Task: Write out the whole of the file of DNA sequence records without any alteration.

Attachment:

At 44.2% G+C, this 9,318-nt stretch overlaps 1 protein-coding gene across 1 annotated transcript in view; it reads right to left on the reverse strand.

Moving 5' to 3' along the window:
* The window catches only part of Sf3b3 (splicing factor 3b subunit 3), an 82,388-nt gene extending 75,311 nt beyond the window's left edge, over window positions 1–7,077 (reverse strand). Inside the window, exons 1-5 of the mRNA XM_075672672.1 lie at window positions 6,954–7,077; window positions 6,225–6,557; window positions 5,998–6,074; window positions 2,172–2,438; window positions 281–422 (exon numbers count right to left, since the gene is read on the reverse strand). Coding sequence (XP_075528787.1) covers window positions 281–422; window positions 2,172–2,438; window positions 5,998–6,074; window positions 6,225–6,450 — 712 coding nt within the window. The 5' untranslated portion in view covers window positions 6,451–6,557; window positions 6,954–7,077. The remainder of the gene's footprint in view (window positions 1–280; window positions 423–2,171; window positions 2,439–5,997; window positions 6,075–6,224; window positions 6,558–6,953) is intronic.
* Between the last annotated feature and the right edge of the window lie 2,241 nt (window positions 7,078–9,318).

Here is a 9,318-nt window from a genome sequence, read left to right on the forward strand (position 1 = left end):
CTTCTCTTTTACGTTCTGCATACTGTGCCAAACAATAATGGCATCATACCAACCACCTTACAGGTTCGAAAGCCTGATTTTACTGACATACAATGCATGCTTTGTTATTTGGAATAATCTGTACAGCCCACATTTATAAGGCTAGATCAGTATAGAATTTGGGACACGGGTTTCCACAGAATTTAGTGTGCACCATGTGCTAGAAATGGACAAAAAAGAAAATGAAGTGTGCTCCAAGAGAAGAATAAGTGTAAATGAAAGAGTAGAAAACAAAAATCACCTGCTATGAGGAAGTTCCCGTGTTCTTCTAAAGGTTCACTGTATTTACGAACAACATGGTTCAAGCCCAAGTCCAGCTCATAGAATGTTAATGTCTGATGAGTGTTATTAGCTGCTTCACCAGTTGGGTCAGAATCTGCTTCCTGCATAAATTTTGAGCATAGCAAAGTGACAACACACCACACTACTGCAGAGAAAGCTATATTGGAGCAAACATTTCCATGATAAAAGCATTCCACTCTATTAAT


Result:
At 44.2% G+C, this 9,318-nt stretch overlaps 1 protein-coding gene across 1 annotated transcript in view; it reads right to left on the reverse strand.

Moving 5' to 3' along the window:
* The window catches only part of Sf3b3 (splicing factor 3b subunit 3), an 82,388-nt gene extending 75,311 nt beyond the window's left edge, over window positions 1–7,077 (reverse strand). Inside the window, exons 1-5 of the mRNA XM_075672672.1 lie at window positions 6,954–7,077; window positions 6,225–6,557; window positions 5,998–6,074; window positions 2,172–2,438; window positions 281–422 (exon numbers count right to left, since the gene is read on the reverse strand). Coding sequence (XP_075528787.1) covers window positions 281–422; window positions 2,172–2,438; window positions 5,998–6,074; window positions 6,225–6,450 — 712 coding nt within the window. The 5' untranslated portion in view covers window positions 6,451–6,557; window positions 6,954–7,077. The remainder of the gene's footprint in view (window positions 1–280; window positions 423–2,171; window positions 2,439–5,997; window positions 6,075–6,224; window positions 6,558–6,953) is intronic.
* Between the last annotated feature and the right edge of the window lie 2,241 nt (window positions 7,078–9,318).

Here is a 9,318-nt window from a genome sequence, read left to right on the forward strand (position 1 = left end):
CTTCTCTTTTACGTTCTGCATACTGTGCCAAACAATAATGGCATCATACCAACCACCTTACAGGTTCGAAAGCCTGATTTTACTGACATACAATGCATGCTTTGTTATTTGGAATAATCTGTACAGCCCACATTTATAAGGCTAGATCAGTATAGAATTTGGGACACGGGTTTCCACAGAATTTAGTGTGCACCATGTGCTAGAAATGGACAAAAAAGAAAATGAAGTGTGCTCCAAGAGAAGAATAAGTGTAAATGAAAGAGTAGAAAACAAAAATCACCTGCTATGAGGAAGTTCCCGTGTTCTTCTAAAGGTTCACTGTATTTACGAACAACATGGTTCAAGCCCAAGTCCAGCTCATAGAATGTTAATGTCTGATGAGTGTTATTAGCTGCTTCACCAGTTGGGTCAGAATCTGCTTCCTGCATAAATTTTGAGCATAGCAAAGTGACAACACACCACACTACTGCAGAGAAAGCTATATTGGAGCAAACATTTCCATGATAAAAGCATTCCACTCTATTAAT